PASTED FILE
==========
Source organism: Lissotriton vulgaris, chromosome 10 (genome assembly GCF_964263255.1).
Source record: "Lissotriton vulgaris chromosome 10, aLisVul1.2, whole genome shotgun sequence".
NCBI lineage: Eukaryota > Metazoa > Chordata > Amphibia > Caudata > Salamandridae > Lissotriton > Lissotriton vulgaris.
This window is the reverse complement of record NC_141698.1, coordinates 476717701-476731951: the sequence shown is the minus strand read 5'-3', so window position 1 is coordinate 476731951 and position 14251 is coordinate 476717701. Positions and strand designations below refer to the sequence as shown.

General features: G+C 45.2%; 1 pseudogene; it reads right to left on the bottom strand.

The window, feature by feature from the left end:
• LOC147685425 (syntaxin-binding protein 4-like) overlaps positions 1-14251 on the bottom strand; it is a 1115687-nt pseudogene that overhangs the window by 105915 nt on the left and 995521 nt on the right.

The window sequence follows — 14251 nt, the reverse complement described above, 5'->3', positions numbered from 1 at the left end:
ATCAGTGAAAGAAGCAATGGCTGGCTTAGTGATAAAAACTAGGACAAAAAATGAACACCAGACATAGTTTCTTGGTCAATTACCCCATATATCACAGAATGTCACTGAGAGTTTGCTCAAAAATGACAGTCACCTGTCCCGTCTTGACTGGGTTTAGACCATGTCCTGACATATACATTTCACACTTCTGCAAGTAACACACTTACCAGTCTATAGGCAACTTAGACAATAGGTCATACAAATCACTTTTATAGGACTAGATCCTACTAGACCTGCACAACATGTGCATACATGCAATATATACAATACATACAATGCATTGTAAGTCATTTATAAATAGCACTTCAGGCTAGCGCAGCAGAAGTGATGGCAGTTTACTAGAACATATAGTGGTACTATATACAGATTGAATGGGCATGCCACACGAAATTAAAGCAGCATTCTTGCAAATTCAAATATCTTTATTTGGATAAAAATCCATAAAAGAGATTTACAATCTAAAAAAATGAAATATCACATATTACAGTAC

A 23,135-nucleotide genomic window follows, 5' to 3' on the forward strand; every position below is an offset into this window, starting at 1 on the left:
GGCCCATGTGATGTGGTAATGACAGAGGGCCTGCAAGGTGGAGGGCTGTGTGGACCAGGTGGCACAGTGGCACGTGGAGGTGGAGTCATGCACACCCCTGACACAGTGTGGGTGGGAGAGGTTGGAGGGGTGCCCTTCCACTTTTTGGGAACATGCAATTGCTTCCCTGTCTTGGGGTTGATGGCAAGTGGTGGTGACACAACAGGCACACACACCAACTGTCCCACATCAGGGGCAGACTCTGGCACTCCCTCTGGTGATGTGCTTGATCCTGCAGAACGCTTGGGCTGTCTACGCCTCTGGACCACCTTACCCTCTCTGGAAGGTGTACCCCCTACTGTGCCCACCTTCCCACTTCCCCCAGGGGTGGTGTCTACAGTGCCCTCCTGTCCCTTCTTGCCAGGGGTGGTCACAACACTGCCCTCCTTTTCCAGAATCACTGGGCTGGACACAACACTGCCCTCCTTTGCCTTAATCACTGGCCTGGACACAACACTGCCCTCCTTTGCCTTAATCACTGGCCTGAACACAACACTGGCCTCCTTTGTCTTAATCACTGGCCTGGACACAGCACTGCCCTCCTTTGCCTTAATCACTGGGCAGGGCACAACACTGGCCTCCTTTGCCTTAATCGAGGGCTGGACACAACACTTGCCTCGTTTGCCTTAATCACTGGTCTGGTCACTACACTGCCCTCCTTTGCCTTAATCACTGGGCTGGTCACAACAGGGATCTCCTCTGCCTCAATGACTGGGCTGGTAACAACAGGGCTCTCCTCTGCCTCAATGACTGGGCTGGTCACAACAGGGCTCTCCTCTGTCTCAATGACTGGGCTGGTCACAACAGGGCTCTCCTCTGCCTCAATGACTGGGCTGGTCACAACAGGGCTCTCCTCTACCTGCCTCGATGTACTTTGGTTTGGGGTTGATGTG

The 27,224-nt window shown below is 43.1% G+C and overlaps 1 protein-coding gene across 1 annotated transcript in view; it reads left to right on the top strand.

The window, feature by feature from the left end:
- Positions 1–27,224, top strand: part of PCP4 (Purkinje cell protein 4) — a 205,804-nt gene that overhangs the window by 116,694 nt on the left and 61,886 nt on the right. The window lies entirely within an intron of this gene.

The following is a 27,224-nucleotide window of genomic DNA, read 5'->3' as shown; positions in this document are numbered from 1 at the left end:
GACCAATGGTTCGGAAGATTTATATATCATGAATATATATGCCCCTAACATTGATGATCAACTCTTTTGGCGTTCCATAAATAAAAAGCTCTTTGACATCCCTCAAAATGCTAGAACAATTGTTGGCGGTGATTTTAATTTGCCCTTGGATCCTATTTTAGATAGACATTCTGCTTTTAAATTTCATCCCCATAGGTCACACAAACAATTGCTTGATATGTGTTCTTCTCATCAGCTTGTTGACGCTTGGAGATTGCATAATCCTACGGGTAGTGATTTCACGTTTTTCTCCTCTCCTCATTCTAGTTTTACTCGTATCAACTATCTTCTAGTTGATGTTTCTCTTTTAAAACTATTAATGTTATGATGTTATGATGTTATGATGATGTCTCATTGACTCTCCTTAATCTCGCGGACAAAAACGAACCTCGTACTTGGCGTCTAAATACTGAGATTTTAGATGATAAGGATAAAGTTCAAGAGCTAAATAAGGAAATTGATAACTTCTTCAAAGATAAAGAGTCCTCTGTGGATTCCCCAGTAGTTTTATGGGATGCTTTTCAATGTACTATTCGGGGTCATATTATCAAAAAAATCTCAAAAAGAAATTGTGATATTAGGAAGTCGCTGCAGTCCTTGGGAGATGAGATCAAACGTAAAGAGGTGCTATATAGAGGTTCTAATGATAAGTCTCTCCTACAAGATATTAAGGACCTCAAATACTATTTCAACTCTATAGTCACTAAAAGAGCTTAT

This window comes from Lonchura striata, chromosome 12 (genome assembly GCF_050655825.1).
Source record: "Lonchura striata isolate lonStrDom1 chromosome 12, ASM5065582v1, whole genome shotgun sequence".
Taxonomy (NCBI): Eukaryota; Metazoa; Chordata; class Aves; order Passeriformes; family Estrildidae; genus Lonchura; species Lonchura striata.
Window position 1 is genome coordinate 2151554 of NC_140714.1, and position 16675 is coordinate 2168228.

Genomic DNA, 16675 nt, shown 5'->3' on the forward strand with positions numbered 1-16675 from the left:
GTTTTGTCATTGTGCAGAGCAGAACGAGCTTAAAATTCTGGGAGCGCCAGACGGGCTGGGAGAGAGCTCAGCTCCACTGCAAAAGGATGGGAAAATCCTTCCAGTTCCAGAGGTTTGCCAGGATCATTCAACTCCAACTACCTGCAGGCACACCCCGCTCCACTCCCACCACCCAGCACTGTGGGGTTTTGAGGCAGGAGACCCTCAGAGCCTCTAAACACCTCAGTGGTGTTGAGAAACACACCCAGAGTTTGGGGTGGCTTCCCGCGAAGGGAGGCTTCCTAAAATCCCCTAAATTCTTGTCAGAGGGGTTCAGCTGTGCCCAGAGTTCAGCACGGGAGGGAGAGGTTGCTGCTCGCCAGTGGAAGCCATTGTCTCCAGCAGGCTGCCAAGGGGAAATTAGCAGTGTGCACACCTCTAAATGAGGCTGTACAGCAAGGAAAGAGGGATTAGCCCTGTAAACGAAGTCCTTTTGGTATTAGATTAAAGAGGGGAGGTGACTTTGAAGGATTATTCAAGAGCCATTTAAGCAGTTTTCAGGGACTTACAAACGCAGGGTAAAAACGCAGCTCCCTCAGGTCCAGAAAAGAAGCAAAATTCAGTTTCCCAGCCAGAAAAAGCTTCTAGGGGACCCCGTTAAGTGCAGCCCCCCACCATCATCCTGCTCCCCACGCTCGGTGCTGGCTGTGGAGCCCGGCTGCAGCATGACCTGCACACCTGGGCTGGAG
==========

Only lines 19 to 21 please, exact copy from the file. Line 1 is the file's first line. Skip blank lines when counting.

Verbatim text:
Taxonomy (NCBI): Eukaryota; Metazoa; Chordata; class Aves; order Passeriformes; family Estrildidae; genus Lonchura; species Lonchura striata.
Window position 1 is genome coordinate 2151554 of NC_140714.1, and position 16675 is coordinate 2168228.

Genomic DNA, 16675 nt, shown 5'->3' on the forward strand with positions numbered 1-16675 from the left: